When asked during the same program whether it defrauded the public, Kenneth Cohen, ExxonMobil’s vice president of public and government affairs, said, “The answer is a simple no.” Cohen added, “The discussions that have taken place inside our company, among our scientists mirror the discussions that have been taking place … by the broader scientific community.”

 While the recent actions involve state attorneys-general, five Republican senators wrote Lynch on May 25 demanding DOJ cease its “ongoing use of law enforcement resources to stifle private debate on one of the most controversial public issues of our time – climate change.” Sen. Mike Lee (R-Utah), author of the letter, said: “I sent the letter because the attorney general of the United States should not be threatening criminal investigation with respect to someone who chooses to simply exercise their First Amendment rights.”

 First Amendment rights aside, accusations of distorting climate science for political advantage run both ways.  That was demonstrated when Sen. Ted Cruz (R-Texas) grilled Aaron Mair, president of the Sierra Club, over satellite data that is at sharp odds with predictions of a rapidly heating planet. “The computer models say there should be dramatic warming,” said Cruz, “and yet the satellite measurements don’t show any significant warming.”

 A flustered Mair responded, “But senator, 97 percent of scientists concur and agree there is global warming.” That 97 percent figure, like so much else about the science of global warming, is the subject of vigorous debate.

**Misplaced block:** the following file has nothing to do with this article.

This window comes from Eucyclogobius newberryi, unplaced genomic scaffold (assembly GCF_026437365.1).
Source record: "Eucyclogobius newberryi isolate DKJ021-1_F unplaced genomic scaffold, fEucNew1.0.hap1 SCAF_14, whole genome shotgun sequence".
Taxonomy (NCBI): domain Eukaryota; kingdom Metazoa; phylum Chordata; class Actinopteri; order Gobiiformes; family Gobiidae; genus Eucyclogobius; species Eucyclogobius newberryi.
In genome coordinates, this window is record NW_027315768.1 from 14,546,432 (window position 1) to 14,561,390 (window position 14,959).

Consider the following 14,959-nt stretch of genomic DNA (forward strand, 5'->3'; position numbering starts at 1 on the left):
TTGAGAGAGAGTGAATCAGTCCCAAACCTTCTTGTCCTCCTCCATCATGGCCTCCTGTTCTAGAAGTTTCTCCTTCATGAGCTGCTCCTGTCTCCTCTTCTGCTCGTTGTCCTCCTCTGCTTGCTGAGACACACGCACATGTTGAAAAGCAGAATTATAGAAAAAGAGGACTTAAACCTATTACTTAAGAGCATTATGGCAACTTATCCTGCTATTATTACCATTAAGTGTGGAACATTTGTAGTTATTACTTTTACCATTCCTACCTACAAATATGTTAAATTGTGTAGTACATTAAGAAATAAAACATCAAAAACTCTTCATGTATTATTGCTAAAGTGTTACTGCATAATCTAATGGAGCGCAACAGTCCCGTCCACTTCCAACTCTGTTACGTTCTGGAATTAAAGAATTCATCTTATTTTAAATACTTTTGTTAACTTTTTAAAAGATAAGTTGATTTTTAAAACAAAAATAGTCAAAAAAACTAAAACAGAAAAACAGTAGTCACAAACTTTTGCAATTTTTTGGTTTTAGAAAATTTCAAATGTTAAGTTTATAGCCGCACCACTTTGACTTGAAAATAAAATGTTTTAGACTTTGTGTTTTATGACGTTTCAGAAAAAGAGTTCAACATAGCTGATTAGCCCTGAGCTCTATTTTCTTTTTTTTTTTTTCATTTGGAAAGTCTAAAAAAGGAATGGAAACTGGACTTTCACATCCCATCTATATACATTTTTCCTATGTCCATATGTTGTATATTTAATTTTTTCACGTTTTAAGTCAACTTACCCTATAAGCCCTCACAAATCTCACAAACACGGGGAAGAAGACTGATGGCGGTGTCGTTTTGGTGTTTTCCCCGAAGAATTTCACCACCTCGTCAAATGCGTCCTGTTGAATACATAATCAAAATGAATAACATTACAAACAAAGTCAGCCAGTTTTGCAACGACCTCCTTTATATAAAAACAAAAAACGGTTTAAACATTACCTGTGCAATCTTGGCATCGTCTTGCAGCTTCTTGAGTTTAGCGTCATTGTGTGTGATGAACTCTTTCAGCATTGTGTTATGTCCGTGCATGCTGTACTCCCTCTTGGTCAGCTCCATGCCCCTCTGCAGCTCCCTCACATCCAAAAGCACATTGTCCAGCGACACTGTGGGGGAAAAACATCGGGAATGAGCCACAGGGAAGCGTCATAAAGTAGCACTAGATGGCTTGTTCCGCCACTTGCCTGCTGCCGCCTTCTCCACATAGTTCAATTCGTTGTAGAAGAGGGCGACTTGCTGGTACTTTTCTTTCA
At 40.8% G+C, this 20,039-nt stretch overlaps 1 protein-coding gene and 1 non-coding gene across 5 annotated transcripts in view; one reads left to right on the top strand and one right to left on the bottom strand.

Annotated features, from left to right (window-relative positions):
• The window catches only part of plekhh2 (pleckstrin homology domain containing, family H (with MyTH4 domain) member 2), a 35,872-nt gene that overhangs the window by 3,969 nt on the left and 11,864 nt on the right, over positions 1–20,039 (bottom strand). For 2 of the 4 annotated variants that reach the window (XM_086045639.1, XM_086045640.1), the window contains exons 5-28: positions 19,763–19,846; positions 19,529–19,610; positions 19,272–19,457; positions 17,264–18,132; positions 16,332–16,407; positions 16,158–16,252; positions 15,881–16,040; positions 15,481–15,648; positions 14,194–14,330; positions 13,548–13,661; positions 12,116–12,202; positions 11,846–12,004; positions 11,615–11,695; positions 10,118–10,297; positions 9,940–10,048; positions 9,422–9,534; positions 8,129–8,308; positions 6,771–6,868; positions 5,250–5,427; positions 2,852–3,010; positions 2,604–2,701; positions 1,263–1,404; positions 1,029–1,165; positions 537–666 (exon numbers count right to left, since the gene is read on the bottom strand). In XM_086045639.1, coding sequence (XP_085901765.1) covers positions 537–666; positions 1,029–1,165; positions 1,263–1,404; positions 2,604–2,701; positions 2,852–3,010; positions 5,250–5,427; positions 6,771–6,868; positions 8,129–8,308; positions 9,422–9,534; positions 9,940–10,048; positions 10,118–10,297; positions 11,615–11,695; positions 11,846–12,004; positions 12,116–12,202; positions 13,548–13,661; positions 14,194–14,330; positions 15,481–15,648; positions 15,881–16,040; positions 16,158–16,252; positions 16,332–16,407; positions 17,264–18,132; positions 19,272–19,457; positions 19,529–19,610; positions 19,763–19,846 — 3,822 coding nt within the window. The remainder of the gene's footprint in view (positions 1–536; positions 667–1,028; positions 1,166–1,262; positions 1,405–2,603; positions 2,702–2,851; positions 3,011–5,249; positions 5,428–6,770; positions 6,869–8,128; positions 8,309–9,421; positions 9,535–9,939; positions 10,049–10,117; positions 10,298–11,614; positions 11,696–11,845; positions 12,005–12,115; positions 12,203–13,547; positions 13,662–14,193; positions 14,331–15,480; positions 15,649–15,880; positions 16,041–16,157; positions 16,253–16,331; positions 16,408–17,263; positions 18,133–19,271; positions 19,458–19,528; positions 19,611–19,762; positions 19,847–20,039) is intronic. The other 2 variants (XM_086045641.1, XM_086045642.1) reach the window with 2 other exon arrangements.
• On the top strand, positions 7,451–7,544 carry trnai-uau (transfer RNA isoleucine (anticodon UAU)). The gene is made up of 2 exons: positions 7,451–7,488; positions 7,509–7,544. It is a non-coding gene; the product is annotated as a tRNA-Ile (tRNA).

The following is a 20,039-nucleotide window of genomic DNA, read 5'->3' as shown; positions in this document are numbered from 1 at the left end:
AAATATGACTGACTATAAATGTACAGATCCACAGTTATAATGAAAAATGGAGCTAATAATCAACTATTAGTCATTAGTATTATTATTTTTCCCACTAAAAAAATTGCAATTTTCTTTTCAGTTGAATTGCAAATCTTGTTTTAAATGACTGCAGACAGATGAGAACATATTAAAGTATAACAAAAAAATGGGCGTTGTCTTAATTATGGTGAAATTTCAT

Meanwhile, the Competitive Enterprise Institute is fighting back, asking a D.C. Court to fine the attorney general of the Virgin Islands for allegedly violating its First Amendment rights. In a small, unexpected victory for CEI, the Virgin Islands AG withdrew his subpoena two weeks later, but not before CEI had incurred considerable legal costs.”

 Finally, it is that statement that “97 percent of scientists concur and agree there is global warming [mainly caused by modern industry, most severely by the United States]” that is most troubling about the global warming debate. Scientists cannot even agree on the history of global climate change much less pretend to have the ability to predict the future of our climate. Once again, we refer to the facts:

 “Recent findings reveal that the Medieval Warm Period, a balmy season that Europe experienced from 950-1250 AD, was not felt elsewhere, including Greenland. Records show that Vikings first sailed from Iceland to Greenland in 985. They settled there in the 10th Century and anywhere from 3,000-5,000 settlers lived on Greenland, farming and harvesting walrus ivory.

 “It’s becoming clearer that the Medieval Warm Period was patchy, not global,” said lead author Nicolás Young, a glacial geologist at Columbia University’s Lamont-Doherty Earth Observatory. “The concept is Eurocentric – that’s where the best-known observations were made. Elsewhere, the climate might not have been the same.”